Monday, 23 January 2012

Bookshelf Snooping - Mike Shevdon


1. Your childhood favourite
I know this isn't very politically correct, but for me the Enid Blyton Mysteries were a big part of my childhood reading. I had no connection with the characters - they were from another age - but that didn't matter. The freedoms they enjoyed and the adventures they experienced were everything. Nowadays they seem dated and culturally challenged, but at the time I devoured them. An early lesson - you can forgive much for a good story.

2. Your current favourite
Joe Abercrombie: The Blade Itself. 

I chose this book for a specific reason. I fell out of love with Fantasy. It had been a long affair and we had been through a lot together, but the relationship had become stale and repetitive and had nothing new to offer. It culminated with Robert Jordan's: Wheel of Time. Here was a Fantasy epic which had no perceivable end or even a plot. It had characters I cared about which I ceased to care about. It was the end.

Then I was on holiday in Greece and I'd read all the books I'd taken with me. I went to the hotel book exchange and swapped one of my books for one of the ones that had been left. It was The Blade Itself. I had no expectation that I would finish it, but most of the other books were in German. Two days later I had finished it and immediately got my son to read it. My love of Fantasy was alive and well, thanks to Joe.

3. Your top five authors
Neil Gaiman - Anything, but the Sandman series is an all-time favourite

Barbara Hambly - The Time of the Dark, the Rainbow Abyss, and many others

Alan Moore - Watchmen, V for Vendetta, etc.

Robert Crais - Start with The Monkey's Raincoat

Janet Evanovich - Any Stephanie Plum, beginning with One for the Money

4. Book(s) you’re reading now
Idries Shah: Darkest England - A re-read of the classic analysis of English Culture

Windows Server 2008, Administrator's Pocket Guide - Work related

Sizzling Sixteen, Janet Evanovich - Light read

Houses of Parliament, Pitkin Guide - Research

5. Book(s) you’ve pretended to read
Dickens. Seen and heard the play, watched the TV, never read the books.

6. Book(s) you’ve bought for the cover 
Keepers of the Kingdom, The Ancient Offices of Britain - for Mark Cator's cover photograph of the Queen's Remembrancer.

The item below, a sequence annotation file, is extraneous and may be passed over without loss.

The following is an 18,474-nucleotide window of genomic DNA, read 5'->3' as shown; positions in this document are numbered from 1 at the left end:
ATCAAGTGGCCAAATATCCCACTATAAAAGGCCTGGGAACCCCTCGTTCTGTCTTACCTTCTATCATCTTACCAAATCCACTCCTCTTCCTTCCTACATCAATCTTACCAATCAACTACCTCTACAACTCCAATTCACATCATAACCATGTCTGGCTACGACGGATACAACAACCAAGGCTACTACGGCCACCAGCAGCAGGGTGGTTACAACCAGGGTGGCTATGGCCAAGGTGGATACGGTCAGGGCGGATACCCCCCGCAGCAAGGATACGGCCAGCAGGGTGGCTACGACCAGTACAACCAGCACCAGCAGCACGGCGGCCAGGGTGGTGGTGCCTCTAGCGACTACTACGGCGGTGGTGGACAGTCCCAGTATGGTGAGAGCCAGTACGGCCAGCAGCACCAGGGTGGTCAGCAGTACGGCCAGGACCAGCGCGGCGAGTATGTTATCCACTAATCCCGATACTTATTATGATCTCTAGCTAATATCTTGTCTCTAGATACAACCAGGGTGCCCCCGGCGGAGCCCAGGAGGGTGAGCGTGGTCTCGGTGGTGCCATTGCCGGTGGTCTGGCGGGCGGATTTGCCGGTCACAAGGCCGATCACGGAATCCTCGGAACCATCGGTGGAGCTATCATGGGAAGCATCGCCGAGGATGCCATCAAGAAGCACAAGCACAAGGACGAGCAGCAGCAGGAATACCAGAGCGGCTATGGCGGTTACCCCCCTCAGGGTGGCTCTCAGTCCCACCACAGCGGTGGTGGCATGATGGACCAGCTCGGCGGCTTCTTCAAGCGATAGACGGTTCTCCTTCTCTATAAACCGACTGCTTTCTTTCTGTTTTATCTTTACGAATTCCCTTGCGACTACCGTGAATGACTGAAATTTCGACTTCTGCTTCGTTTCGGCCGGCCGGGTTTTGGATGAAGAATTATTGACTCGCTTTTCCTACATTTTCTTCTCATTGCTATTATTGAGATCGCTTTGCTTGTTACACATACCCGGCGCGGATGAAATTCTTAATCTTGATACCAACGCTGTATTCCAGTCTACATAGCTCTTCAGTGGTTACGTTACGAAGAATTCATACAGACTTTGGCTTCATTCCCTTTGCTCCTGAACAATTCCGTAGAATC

7. Book you’re a champion for
The Master and Margarita: Mikhail Bulgakov. The devil comes to Moscow during the Communist era, but no-one believes in him. What ensues is a multi-layered tapestry threaded through an urban fantasy, a critique of the soviet system, a potentially blasphemous account of the meeting between Pontius Pilate and Christ, vampires, witches and a host of other things. Every time I read it I discover something new.

8. Book that changed your life
Aikido and the Dynamic Sphere,  Adele Westbrook and Oscar Ratti

I began studying Aikido in 1982, and bought a number of books to try and enhance and explain what was being taught. This book, with Oscar Ratti's black ink illustrations of Aikido movements, brought alive for me what the techniques meant, and continued to enlighten me right through to black belt. It's a book worth reading even if you have no knowledge of martial arts. Its philosophy and depth of understanding set it apart from any other.

9. Book you most want to read again for the first time
Ursula le Guin, A Wizard of Earthsea

When I'd read The Hobbit and all of C S Lewis' Narnia books, I looked around for something to follow them. I bought and read everything I could find that was fantasy.  I went through Anne McCaffrey, Stephen Donaldson, and a host of other authors. I enjoyed them all, but they didn't satisfy, they only fed the hunger. I branched out into SF, finding much to like but still not finding anything to satisfy. 

Then I found A Wizard of Earthsea. Ursula le Guin wrote with such a simple transparent style, lucid and open, but with a wealth of meaning. It's still one of my all time favorite books. I bought Changing Planes recently and found myself wanting to read this book all over again.

10. Book you turn to for comfort 
Barbara Hambly is an American author and medieval historian. She has written many books, all of them good, but my favourite is a trilogy called The Time of the Dark. It's a classic fantasy tale of a couple of young Americans who get accidentally transported to another world where the society is under threat from an invasion of strange creatures from below ground. The creatures are one of the best and most convincing depictions of a non-human creature in genre fiction, and utterly convincing. You should read them for that alone.

The reason I read and re-read this book is because the story is totally immersive. I can almost feel numbing cold on the road with the refugees, almost taste the woodsmoke on the air. I can hear the chittering of the Dark as they slide silently between the trees. Wonderful writing, fabulous characters and a plot that delivers even when you know the twists and turns are coming.

11. Favourite line from a book
There are so many, but this is a particular favourite:

“She gave me a smile I could feel in my hip pocket.” ― Raymond Chandler, Farewell, My Lovely


  1. Great post Mike, I'm glad you made peace with fantasy. I like The Blade Itself too, but Best Served Cold is my favourite from Abercrombie (haven't read The Heroes yet). Oh, I have Bleak House on dvd, should you ever need it... ;)

  2. Mike, thank you so much for participating.

    I tried reading Dickens, but continuous use of dialect just annoyed me, so I have also learnt most of the dickens by watching BBC dramas/movies. However, I am thinking about giving a Dickens' book another try, just to see if I can enjoy it now.

    Love the line from Farewell, My Lovely :-)

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